The ultimate goal of planetary protection for outbound missions is to prevent harmful contamination that would inhibit future measurements designed to search for evidence of the existence or evolution of extraterrestrial life. Preventing harmful contamination is achieved by following specific guidelines based on existing scientific knowledge about the destination and the type of mission. This report responds to NASA's request for a study on planetary protection categorization of missions to small bodies, including whether there are particular populations of small bodies for which contamination of one object in the population would not be likely to have a tangible effect on the opportunities for scientific investigation using other objects in the population. In addressing NASA's request, the authoring committee considered surface composition of target bodies and their importance for prebiotic chemistry, along with size of the small-body populations, the current state of knowledge on the types of objects, the likelihood of a future scientific mission returning to any specific object, active object surface processes, and the size.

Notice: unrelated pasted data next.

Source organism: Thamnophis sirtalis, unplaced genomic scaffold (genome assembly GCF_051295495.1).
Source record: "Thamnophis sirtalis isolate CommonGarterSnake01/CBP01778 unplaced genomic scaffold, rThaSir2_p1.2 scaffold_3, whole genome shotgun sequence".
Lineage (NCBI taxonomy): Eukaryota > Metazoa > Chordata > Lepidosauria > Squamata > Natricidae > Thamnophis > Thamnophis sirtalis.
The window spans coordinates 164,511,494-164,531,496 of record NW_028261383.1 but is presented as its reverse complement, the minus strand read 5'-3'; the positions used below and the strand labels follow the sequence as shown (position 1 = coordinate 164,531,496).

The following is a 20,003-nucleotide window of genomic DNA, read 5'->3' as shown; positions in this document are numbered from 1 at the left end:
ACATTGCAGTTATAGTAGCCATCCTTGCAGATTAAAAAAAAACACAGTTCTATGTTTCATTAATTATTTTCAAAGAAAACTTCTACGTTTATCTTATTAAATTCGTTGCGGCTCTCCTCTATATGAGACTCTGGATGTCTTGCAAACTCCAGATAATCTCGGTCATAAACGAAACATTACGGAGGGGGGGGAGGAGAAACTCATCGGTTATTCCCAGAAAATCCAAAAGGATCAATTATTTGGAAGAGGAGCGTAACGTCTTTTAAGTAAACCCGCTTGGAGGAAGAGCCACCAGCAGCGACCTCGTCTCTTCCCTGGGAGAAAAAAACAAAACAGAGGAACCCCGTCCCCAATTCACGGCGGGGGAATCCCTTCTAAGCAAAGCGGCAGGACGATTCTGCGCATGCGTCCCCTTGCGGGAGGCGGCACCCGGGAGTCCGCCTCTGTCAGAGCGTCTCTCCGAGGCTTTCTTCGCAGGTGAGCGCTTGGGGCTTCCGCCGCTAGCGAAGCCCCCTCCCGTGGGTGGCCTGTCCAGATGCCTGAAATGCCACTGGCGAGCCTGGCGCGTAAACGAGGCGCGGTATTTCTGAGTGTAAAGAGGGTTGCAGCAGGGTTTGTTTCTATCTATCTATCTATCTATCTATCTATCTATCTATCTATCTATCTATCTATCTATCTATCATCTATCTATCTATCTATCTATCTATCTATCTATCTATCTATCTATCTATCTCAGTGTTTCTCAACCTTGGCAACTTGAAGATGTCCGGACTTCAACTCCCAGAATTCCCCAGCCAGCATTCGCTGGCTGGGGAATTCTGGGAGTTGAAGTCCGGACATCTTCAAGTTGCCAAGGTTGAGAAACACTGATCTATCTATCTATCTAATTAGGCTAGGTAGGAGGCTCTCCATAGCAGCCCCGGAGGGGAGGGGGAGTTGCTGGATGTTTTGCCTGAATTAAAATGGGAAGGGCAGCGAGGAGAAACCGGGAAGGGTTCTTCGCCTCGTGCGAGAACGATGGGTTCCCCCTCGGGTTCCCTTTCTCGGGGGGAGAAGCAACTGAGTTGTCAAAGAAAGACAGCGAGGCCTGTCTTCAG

National Academies of Sciences, Engineering, and Medicine. 2022. Planetary Protection Considerations for Missions to Solar System Small Bodies: Report Series--Committee on Planetary Protection. Washington, DC: The National Academies Press. https://doi.org/10.17226/26714.
|2 Small Bodies: Background and Considerations||9-25|
|3 Criteria for Planetary Protection Categorization of Small Body Missions||26-29|
|4 Implications of Planetary Protection Category I Versus Category II for Small Body Missions||30-32|
|5 Planetary Protection, Small Solar System Bodies, and Commercial Space Activities||33-36|
|Appendix A: Statement of Task||39-40|
|Appendix B: COSPAR Planetary Protection Requirements for Category I and Category II Missions||41-41|
|Appendix C: Acronyms and Abbreviations||42-43|
|Appendix D: Committee and Staff Biographies||44-50|
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